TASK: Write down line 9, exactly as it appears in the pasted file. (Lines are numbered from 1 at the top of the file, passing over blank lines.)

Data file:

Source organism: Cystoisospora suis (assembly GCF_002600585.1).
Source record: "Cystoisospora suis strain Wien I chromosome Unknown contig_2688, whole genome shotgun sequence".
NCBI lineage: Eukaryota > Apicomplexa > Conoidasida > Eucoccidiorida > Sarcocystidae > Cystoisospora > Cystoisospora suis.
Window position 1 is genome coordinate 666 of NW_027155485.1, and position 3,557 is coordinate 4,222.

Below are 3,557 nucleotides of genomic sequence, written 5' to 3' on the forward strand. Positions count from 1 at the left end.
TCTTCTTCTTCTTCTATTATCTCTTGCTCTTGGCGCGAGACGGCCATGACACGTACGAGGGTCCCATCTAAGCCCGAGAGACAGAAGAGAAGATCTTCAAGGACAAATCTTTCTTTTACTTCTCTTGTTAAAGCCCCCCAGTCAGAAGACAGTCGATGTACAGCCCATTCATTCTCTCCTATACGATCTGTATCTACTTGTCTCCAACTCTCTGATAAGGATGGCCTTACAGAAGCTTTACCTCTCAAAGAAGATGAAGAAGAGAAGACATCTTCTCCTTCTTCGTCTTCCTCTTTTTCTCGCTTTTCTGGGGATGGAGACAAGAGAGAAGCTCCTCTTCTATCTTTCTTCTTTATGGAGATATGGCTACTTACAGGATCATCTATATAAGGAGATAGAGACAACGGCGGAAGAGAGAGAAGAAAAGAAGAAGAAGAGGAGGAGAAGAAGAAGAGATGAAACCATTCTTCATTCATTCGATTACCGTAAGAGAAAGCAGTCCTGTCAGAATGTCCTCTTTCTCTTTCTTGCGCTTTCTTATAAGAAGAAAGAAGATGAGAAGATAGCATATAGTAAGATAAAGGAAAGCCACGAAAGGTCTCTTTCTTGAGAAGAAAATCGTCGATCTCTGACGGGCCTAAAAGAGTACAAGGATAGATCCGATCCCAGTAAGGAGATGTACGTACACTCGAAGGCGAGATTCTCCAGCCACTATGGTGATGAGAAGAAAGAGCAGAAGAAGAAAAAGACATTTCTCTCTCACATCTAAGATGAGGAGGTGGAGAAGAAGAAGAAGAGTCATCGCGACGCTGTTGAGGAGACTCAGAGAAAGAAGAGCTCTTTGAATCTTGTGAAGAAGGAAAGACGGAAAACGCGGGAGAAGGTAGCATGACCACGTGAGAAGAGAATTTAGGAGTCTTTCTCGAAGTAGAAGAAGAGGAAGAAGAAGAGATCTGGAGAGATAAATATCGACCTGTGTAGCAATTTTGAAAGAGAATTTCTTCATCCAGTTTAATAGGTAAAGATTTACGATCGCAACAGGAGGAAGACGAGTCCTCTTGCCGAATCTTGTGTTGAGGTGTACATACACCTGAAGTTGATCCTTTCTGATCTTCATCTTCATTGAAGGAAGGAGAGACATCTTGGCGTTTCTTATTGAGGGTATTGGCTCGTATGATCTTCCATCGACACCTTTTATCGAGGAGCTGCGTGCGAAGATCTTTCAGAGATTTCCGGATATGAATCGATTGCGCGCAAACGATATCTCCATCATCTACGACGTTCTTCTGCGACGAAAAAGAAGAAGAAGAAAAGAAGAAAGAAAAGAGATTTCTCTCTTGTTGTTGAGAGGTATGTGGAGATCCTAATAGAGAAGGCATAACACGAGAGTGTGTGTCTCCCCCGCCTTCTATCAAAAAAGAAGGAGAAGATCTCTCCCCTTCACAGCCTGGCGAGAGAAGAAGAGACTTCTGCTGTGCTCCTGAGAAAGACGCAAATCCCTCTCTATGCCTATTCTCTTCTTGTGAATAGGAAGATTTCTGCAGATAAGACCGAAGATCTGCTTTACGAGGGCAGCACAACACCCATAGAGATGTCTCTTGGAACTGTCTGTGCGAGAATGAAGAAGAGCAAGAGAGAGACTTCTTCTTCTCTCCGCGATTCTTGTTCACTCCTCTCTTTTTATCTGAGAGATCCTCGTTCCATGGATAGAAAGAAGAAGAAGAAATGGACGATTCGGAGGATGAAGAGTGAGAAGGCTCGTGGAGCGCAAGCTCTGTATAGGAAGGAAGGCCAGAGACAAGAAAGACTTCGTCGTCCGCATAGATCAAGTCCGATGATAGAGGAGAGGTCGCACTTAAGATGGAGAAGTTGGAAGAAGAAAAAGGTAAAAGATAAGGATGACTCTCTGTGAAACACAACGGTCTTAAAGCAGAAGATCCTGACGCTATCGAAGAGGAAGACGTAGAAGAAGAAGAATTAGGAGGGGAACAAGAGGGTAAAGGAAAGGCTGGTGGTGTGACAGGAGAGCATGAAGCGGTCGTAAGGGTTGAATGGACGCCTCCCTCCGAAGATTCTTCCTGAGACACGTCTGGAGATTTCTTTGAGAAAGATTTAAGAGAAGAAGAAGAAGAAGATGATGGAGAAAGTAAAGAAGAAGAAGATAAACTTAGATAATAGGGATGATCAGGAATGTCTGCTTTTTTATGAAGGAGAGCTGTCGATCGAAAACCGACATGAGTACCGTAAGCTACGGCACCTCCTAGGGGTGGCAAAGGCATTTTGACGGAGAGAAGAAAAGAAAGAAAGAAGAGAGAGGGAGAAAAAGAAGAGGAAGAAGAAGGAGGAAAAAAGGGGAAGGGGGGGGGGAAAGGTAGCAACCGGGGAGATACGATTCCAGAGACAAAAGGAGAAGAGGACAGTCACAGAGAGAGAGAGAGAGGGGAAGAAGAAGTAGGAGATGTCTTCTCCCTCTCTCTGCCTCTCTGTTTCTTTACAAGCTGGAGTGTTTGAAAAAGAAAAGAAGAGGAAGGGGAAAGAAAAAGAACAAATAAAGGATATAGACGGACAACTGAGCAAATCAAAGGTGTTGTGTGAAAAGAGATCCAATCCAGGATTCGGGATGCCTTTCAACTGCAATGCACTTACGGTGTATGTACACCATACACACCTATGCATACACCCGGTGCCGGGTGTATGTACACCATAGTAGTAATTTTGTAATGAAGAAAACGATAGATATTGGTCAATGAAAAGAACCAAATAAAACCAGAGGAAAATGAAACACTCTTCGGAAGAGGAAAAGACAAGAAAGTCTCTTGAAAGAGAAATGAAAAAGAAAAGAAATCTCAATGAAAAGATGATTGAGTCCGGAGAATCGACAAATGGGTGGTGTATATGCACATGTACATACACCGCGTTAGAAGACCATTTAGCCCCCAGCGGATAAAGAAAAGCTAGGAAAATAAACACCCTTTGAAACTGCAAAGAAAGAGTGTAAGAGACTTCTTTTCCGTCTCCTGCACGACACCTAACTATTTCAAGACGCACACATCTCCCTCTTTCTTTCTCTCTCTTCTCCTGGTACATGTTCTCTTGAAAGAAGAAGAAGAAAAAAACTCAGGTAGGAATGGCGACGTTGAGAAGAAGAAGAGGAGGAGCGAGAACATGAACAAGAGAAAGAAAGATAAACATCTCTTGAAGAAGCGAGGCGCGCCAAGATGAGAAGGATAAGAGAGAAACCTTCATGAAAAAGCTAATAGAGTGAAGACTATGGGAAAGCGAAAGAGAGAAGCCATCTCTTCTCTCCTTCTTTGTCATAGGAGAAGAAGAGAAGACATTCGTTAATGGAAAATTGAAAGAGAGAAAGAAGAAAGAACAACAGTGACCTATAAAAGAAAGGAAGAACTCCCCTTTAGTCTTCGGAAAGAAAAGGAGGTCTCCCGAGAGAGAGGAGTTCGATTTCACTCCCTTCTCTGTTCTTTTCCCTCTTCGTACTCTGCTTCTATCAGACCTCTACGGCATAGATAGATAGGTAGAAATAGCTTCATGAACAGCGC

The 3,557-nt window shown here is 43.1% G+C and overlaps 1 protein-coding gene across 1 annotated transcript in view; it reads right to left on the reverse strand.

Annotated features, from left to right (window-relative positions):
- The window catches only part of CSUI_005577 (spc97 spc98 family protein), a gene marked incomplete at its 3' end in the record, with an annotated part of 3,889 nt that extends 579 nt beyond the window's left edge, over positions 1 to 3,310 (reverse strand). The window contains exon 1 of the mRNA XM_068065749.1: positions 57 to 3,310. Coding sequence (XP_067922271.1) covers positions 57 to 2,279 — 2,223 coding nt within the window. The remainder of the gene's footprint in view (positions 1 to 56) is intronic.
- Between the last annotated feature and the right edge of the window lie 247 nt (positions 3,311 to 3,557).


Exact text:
- The window catches only part of CSUI_005577 (spc97 spc98 family protein), a gene marked incomplete at its 3' end in the record, with an annotated part of 3,889 nt that extends 579 nt beyond the window's left edge, over positions 1 to 3,310 (reverse strand). The window contains exon 1 of the mRNA XM_068065749.1: positions 57 to 3,310. Coding sequence (XP_067922271.1) covers positions 57 to 2,279 — 2,223 coding nt within the window. The remainder of the gene's footprint in view (positions 1 to 56) is intronic.